prank_06By Josh Cabrita

There’s a self-reflexive moment in Vincent Biron’s feature debut where a group of delinquents watch Béla Tarr’s The Turin Horse (2011) stoned in a backyard. It’s an odd cinephilic reference point for a film that is ostensibly the bastard child of Harmony Korine’s Trash Humpers (2009) and Todd Solondz’s Welcome to the Dollhouse (1995), and it signals either that Biron aspires to the Hungarian miserabilist’s nihilism or sees Tarr’s work as nothing more than a self-indulgent stunt.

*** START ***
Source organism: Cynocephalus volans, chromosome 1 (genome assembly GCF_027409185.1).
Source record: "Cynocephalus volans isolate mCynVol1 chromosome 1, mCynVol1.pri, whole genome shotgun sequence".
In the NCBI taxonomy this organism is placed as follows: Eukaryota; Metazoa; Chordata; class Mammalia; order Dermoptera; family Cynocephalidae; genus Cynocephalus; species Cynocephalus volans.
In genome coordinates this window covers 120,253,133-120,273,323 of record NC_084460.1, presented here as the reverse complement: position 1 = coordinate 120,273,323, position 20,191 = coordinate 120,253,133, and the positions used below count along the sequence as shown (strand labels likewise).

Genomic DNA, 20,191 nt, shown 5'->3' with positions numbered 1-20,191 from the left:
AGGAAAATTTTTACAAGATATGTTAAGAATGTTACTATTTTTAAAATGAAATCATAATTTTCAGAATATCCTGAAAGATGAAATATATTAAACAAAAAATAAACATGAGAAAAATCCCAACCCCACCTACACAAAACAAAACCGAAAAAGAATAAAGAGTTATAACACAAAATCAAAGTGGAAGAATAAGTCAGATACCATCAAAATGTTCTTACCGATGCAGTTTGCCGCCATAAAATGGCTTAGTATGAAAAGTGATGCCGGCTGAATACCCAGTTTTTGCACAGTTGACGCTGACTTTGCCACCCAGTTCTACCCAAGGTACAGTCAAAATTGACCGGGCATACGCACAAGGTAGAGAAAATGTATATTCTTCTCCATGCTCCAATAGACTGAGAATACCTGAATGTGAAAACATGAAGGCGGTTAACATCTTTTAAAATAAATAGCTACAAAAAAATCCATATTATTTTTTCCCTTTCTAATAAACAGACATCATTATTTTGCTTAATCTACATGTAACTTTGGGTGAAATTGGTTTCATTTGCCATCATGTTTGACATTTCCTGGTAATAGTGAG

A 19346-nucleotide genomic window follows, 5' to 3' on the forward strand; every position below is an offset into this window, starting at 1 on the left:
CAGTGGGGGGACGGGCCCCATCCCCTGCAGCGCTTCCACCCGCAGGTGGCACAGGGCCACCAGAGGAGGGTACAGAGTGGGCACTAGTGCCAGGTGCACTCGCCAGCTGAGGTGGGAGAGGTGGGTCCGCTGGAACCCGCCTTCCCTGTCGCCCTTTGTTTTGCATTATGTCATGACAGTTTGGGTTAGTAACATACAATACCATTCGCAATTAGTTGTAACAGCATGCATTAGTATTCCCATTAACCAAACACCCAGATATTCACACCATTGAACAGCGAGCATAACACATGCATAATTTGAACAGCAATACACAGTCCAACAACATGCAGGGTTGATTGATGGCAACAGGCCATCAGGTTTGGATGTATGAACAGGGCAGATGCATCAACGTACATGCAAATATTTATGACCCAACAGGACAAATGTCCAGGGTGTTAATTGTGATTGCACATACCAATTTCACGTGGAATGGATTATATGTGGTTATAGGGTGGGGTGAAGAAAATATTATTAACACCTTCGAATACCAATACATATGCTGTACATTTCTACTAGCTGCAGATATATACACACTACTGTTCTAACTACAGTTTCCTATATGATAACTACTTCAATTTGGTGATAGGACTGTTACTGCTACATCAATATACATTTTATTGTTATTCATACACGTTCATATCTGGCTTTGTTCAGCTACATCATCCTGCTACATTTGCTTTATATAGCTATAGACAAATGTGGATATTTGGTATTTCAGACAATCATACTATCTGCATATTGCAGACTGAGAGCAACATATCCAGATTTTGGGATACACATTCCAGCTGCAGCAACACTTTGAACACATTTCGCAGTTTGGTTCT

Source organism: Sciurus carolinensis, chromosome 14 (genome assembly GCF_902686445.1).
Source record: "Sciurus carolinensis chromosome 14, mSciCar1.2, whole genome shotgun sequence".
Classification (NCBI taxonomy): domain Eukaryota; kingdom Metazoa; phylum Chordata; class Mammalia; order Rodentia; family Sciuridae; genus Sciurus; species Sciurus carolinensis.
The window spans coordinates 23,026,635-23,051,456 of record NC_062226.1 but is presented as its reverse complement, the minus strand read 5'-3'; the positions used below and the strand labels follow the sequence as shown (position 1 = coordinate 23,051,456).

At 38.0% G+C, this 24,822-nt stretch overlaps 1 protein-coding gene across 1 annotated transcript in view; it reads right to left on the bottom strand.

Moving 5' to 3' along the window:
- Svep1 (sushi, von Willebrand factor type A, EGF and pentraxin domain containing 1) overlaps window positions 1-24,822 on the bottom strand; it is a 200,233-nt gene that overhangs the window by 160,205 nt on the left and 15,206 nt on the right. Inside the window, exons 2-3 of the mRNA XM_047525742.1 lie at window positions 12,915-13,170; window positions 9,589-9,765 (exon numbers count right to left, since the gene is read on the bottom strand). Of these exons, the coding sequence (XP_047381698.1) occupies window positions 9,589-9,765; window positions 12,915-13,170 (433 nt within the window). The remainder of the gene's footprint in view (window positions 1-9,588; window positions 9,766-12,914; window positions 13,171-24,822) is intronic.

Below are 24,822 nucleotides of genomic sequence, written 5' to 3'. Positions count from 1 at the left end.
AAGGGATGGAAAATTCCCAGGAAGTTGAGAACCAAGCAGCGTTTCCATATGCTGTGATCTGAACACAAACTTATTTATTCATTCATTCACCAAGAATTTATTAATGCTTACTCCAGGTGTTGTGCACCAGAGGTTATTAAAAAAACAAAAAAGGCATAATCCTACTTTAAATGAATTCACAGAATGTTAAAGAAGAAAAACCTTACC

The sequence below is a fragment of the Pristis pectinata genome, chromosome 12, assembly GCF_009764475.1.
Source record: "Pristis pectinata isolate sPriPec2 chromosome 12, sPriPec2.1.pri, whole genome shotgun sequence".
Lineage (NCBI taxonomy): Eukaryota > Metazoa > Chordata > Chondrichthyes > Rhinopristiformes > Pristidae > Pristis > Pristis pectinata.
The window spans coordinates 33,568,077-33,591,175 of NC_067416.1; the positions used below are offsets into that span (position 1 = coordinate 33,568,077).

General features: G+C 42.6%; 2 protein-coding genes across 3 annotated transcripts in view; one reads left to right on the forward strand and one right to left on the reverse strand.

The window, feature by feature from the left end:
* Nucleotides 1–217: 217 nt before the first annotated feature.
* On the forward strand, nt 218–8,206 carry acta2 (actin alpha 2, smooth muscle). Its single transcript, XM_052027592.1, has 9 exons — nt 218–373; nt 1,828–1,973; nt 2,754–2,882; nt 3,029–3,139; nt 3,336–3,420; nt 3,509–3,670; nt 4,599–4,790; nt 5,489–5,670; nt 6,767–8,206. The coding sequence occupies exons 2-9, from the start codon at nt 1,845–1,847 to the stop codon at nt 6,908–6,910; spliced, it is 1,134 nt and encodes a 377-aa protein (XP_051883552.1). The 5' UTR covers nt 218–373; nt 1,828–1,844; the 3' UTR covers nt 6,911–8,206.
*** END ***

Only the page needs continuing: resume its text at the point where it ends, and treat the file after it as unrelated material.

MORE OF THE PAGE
The closest thing that Prank has to a plot centres on Stefie (Étienne Galloy), who is introduced to the gang while aimlessly bouncing a ball against a cinderblock wall. Unfulfilled by his cacophonous clarinet playing, Stefie finds purpose and one-way friendships as the group pulls unoriginal stunts that include, but are not limited to, hanging a $20 bill from a fishing line, defecating on cars, and scaring people by popping out of recycling bins. Despite keeping its scope narrow and excluding the private lives of these characters, the performances, especially by Galloy, evoke something deeper. By doing this, Biron invites sympathy for these listless young people before revealing them to be in service of a cruel, pointless punchline. The film, very deliberately, is itself a prank.